Winnipeg NDP and Liberal MPs upset over Conservative mail-outs

Graphic by James Culleton

New Democratic Party (NDP) and Liberal Members of Parliament (MPs) representing constituencies in Manitoba are upset about the voter-information-gathering tactics of the federal Conservative party.

After multiple residents in the Winnipeg Centre constituency complained to the Winnipeg Free Press that they had received letters in the mail from Stephen Harper and the Conservatives, the federal NDP announced on Apr. 1 that they would file a complaint to the Speaker of the House of Commons.

It has since been revealed that the Conservatives have also sent out letters to residents in the only other two non-Conservative constituencies in the province – Churchill (NDP) and Winnipeg North (Liberal, Kevin Lamoureux). The letters are signed by most members of the Conservative party’s Manitoba caucus.

Many MPs have spoken out against the mail-outs, which they say violate strict rules regarding the mailing of flyers into ridings held by opposing parties.

Elizabeth May of the Green party has said that what the Conservative party has done is illegal “if they are using House of Commons resources to generate information for the use of the Conservative party.”

May’s comment was spurred by the fact that the letters included a questionnaire with instructions to send it back with pre-paid postage to the Conservatives’ research headquarters.

NDP House leader Nathan Cullen also spoke publicly about the perceived misuse of taxpayer funded mailing, or “franking,” by the government. He suggested that new rules be implemented to close the loophole enabling the letter-mailing.

While sending flyers to another MP’s constituency is forbidden, the Conservatives sent out letters in envelopes. It is still unclear whether this violates the parliamentary rules on communicating by mail with the public.

Pat Martin, NDP MP for Winnipeg Centre, is particularly upset about the letters sent into his constituency, signed by Vic Toews (MP for Provencher) and nine others.

Martin says that he thinks the conduct of the Conservatives amounts to cheating. Several members of his constituency that received letters have raised concerns about privacy and wonder where the Conservative party obtained their personal information.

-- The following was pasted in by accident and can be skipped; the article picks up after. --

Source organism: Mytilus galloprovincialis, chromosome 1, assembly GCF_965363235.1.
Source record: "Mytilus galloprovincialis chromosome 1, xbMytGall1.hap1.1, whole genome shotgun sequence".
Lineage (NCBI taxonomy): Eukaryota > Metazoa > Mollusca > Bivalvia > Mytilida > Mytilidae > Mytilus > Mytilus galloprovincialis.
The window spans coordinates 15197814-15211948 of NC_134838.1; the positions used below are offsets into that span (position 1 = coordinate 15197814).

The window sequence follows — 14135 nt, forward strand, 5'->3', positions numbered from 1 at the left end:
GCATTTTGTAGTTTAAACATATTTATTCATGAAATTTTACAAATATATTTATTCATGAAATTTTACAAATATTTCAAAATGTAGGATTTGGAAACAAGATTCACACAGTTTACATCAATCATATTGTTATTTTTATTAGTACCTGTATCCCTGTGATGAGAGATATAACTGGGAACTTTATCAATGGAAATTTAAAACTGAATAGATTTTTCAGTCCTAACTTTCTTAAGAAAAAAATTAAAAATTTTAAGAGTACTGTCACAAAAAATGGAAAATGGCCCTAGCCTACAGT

One Winnipeg man, Daniel Rempel, claims to have received four identical copies of the letter – one of which was addressed to the deceased former owner of his residence, who sold the house to Rempel 10 years ago.

Martin also speculated in an interview with iPolitics that the Conservatives are engaging in “electioneering,” and would like to input data collected from his constituents into the party’s Constituent Information Management System (CIMS) information database.

“This is developing databases in anticipation of an election, using an MP’s mailing privileges. It is a complete travesty.”

Martin’s interview has garnered some attention of its own, due to Martin’s referring to the Conservative party’s membership as “dirty, rotten bastards,” and his suggestion that they have been “carpet bombing [his] riding” with the letters.

Martin’s office did not respond the Manitoban’s requests for an interview.

Members of the Conservative party have been relatively silent on the recent controversy, with the party’s office failing to respond to the Winnipeg Free Press’s interview requests.

Conservative MP, and chairman of the party’s Manitoba caucus, Robert Sopuck brushed off the criticisms, saying that the party’s actions were fair attempts to communicate with voters.

“This is fair, above board, and all part of what we do as parliamentarians,” said Sopuck.

The Conservatives, along with the Liberal and NDP parties, have failed to release official statements on the letters. Moreover, no record of Pat Martin discussing the letters within the House of Commons exists.

This most recent mail-related controversy follows three years after criticisms arose in parliament that political parties were spending outrageous amounts of tax dollars on flyer distribution.

The Board of Internal Economy banned federal politicians from distributing flyers to Canadians living outside of their own constituency as a result.

Following that ruling, the amount spent on flyer distribution between 2009-2010 and 2011-2012 dropped by about 95 per cent.